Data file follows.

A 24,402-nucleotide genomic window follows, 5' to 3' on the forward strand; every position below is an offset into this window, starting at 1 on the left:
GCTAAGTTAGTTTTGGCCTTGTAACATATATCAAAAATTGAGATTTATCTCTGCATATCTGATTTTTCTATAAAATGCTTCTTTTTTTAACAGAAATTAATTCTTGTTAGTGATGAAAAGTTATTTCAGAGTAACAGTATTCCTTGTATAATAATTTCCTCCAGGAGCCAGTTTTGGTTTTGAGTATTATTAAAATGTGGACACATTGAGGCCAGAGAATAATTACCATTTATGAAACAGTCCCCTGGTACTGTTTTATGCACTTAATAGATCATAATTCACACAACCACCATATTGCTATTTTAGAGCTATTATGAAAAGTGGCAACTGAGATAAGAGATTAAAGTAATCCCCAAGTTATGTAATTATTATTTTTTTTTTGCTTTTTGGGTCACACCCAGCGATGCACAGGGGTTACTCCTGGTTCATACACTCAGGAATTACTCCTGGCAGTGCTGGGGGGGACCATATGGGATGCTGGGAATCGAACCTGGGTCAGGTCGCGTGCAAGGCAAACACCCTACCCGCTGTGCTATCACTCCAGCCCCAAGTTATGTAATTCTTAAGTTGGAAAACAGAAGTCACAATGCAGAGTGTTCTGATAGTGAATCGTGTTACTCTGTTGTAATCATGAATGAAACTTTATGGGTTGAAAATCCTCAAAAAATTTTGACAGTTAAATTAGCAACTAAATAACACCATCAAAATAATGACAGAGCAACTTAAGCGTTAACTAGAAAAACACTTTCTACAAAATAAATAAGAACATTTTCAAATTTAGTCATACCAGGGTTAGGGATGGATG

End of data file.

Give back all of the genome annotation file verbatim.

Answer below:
A 24,402-nucleotide genomic window follows, 5' to 3' on the forward strand; every position below is an offset into this window, starting at 1 on the left:
GCTAAGTTAGTTTTGGCCTTGTAACATATATCAAAAATTGAGATTTATCTCTGCATATCTGATTTTTCTATAAAATGCTTCTTTTTTTAACAGAAATTAATTCTTGTTAGTGATGAAAAGTTATTTCAGAGTAACAGTATTCCTTGTATAATAATTTCCTCCAGGAGCCAGTTTTGGTTTTGAGTATTATTAAAATGTGGACACATTGAGGCCAGAGAATAATTACCATTTATGAAACAGTCCCCTGGTACTGTTTTATGCACTTAATAGATCATAATTCACACAACCACCATATTGCTATTTTAGAGCTATTATGAAAAGTGGCAACTGAGATAAGAGATTAAAGTAATCCCCAAGTTATGTAATTATTATTTTTTTTTTGCTTTTTGGGTCACACCCAGCGATGCACAGGGGTTACTCCTGGTTCATACACTCAGGAATTACTCCTGGCAGTGCTGGGGGGGACCATATGGGATGCTGGGAATCGAACCTGGGTCAGGTCGCGTGCAAGGCAAACACCCTACCCGCTGTGCTATCACTCCAGCCCCAAGTTATGTAATTCTTAAGTTGGAAAACAGAAGTCACAATGCAGAGTGTTCTGATAGTGAATCGTGTTACTCTGTTGTAATCATGAATGAAACTTTATGGGTTGAAAATCCTCAAAAAATTTTGACAGTTAAATTAGCAACTAAATAACACCATCAAAATAATGACAGAGCAACTTAAGCGTTAACTAGAAAAACACTTTCTACAAAATAAATAAGAACATTTTCAAATTTAGTCATACCAGGGTTAGGGATGGATG